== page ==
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  • Aidan Ong

The Human Inertia

As a student, we believe that you would have times where you just do not feel like studying. What can you do then to stay focus? Read this article to find out more!



More than 300 years ago, Sir Issac Newton introduced his three laws of motion, ushering in the world of classical mechanics that would captivate scientific thought for centuries.


Heading this seminal list is the First Law:


"Every object will remain at rest or in uniform motion unless acted upon by an external force."


Today, secondary school physics students learn to associate this law with the concept of inertia, the reluctance of an object to move from a state of rest.


While this definition tends to apply only to inanimate physical objects, it also happens to appropriately describe one infamous aspect of human behaviour - procrastination. For just as a chair does not magically shift itself to accommodate its guest, humans would much rather enjoy being idle than exert themselves in a task.


While periods of rest and recreation are vital in ensuring consistent progress in our studies, excessive delaying of a task leads to increasing lethargy and discouragement as the day wears on, ultimately making us more likely to put off the assignment the following day. Such a vicious cycle can lead to a frenetic and panicked rush to finish all the work which had snowballed over the week as an upcoming deadline or examination draws near. It is an unnecessarily stressful and agonising experience that any student would be familiar with.


How do we overcome these inclinations, challenging as they may be?


Dispelling distraction

A key component of procrastination is distraction. This prevents students from devoting their full attention to a task which seems intimidating and uncomfortable. Removing these distractions through purposeful action and thinking can help place one in a better frame of mind to tackle that daunting essay or practice paper. It also has the added benefit of making any breaks or rest you have after feel well-deserved!


Two types of distractions can lead one astray. The first kind of distraction is physical distractions. These are activities which students preoccupy themselves with, and are often less urgent than the activity they are distracting themselves from. For instance, students usually rely on leisurely activities, such as listening to music or playing video games, to avoid having to do their homework. Others may prioritise exercise, house chores, or outings with friends.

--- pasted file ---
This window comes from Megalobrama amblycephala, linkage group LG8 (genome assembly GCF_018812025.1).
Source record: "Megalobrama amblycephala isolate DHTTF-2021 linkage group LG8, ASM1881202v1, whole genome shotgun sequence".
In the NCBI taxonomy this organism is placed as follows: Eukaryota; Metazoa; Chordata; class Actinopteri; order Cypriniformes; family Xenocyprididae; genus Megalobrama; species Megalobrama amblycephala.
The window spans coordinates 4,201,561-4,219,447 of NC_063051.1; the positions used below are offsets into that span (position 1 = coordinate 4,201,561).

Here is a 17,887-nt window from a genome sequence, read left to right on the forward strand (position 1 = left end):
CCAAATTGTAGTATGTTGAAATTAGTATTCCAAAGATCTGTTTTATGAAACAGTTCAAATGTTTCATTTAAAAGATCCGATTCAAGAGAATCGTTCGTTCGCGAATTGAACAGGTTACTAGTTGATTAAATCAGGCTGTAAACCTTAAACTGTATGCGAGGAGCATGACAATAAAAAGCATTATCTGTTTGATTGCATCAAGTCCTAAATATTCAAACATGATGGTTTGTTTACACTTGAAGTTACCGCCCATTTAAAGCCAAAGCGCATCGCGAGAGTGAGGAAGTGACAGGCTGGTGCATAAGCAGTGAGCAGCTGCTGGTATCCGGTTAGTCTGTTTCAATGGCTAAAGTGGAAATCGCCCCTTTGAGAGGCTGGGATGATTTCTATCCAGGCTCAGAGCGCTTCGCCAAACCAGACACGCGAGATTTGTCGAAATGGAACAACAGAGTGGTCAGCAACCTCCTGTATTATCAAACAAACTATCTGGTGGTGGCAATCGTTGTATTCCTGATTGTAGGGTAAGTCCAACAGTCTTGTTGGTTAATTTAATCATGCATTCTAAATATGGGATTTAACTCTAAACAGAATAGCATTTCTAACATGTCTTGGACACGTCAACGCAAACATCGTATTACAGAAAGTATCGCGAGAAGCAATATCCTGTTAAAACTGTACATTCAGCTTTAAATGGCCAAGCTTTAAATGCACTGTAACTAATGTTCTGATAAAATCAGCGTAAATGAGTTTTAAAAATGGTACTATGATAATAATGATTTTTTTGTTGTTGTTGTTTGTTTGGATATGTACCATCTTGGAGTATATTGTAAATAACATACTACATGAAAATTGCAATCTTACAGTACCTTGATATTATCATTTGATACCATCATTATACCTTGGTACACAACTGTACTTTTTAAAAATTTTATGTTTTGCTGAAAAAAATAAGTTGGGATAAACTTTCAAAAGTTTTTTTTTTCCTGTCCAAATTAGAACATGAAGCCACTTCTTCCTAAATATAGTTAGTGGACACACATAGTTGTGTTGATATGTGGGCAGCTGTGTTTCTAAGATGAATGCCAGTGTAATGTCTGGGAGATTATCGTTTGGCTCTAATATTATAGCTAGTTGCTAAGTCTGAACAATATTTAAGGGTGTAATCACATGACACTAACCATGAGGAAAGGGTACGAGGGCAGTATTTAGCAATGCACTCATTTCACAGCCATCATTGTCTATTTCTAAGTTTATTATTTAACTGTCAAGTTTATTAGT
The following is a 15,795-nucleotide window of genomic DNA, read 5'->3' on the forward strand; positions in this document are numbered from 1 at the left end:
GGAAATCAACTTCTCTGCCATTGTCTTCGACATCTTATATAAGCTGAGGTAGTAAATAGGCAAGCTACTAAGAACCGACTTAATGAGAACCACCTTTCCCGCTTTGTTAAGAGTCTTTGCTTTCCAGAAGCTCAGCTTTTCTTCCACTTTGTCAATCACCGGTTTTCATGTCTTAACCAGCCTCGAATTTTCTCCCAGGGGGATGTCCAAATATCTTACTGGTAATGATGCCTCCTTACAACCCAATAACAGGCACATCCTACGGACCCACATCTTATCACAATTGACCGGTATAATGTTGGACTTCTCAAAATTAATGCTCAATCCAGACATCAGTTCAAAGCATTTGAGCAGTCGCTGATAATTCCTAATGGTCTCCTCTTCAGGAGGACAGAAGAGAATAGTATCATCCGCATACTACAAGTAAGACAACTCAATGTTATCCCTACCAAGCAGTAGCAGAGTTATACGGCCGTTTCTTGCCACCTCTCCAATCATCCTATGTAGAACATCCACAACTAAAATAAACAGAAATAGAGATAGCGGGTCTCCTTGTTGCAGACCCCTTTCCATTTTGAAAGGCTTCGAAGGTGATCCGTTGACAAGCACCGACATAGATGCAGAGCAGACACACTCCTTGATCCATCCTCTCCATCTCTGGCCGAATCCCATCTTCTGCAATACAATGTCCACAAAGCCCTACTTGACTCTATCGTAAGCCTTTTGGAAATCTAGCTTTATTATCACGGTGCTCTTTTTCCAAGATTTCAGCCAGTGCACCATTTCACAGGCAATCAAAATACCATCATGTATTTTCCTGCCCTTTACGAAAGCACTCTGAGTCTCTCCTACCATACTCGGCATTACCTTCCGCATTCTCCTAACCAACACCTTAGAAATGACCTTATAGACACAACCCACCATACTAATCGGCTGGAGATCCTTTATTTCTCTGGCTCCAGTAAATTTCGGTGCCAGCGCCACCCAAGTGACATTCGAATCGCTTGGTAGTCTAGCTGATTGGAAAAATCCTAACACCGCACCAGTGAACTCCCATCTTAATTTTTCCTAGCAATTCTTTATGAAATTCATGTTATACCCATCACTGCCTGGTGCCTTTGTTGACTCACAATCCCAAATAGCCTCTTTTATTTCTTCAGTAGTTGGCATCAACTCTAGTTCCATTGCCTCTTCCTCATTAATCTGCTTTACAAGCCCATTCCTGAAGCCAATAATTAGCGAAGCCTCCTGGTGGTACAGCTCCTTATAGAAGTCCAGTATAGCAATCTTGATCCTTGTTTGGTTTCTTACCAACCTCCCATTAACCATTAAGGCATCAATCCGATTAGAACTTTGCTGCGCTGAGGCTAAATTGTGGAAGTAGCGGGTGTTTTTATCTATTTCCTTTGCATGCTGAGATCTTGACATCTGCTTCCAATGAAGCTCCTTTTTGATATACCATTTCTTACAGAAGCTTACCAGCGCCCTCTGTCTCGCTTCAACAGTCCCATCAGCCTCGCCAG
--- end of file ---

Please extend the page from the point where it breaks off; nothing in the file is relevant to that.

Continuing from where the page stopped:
Sometimes, the studying environment may also not be very conducive, or a sudden event will pop up that forces the student away from their work. Whatever the case, tackling these kinds of distractions involves carving a fixed space and time to spend on studying alone, free from interruptions. A similar idea is explored in CGP Grey's video Lockdown Productivity: Spaceship You.


In essence, some tips for minimising physical distractions would be:


  • Select a designated space in your house or in public (such as the library or classroom) in which studying will be the only activity carried out there. Potential distractions such as your phone, your bed, the TV, or video game consoles should be left outside this space and not be brought into this space.


  • The environment surrounding this space should also be conducive , i.e. clean and uncluttered, air-conditioned, serene, etc. Everything that you will need for your work should be in that space, so you won't have to leave and risk gravitating to a distraction.


  • Find a period of time in which studying will be the most convenient for you. For instance, I found studying at night to be the most productive as it was when my parents and siblings would be asleep. They would not cause unnecessary noise, and I would not be drawn away from my work to buy food for the family, or entertain my siblings.


  • Take care not to overload your schedule with too many activities, so that you will have the time required to complete your work. Plan carefully!


The second type of distraction is trickier to combat - mental distractions. Often, these arise from insecurities that we have about ourselves, such as a fear of failure or incompetency that makes us reluctant to step out of our comfort zones. Sometimes, we may get too caught up in a problem, or not understand what or why we are studying, leading to a loss of motivation. Fatigue, listlessness and burnout would also fall under this category.


Overcoming these mental hurdles involves acknowledging your own strengths and weaknesses, and cultivating a positive attitude to failure and adversity. More importantly, it involves being kind to yourself, and being aware of what options are available for you to seek help in optimising your learning.


  • Set a minimum amount of time in which you should only study before being allowed to take a break. The Pomodoro technique for instance breaks down work into 25-minute intervals, with short breaks in between. More generally, a single study session shouldn't be more than 2 hours in length, as it becomes much harder to focus beyond that point.


  • When faced with many assignments, try to split your time equally between them. For example, in a 2 hour session with 4 pieces of homework to complete, 30 minutes should be devoted to each task. At the end of the 30 minutes, one should move on to the next task, regardless of whether the task is completed. This is similar to how teachers advise students to skip a question if it ends up taking too much time.


What are your sources of distractions? Did these tips help you? Comment down below!



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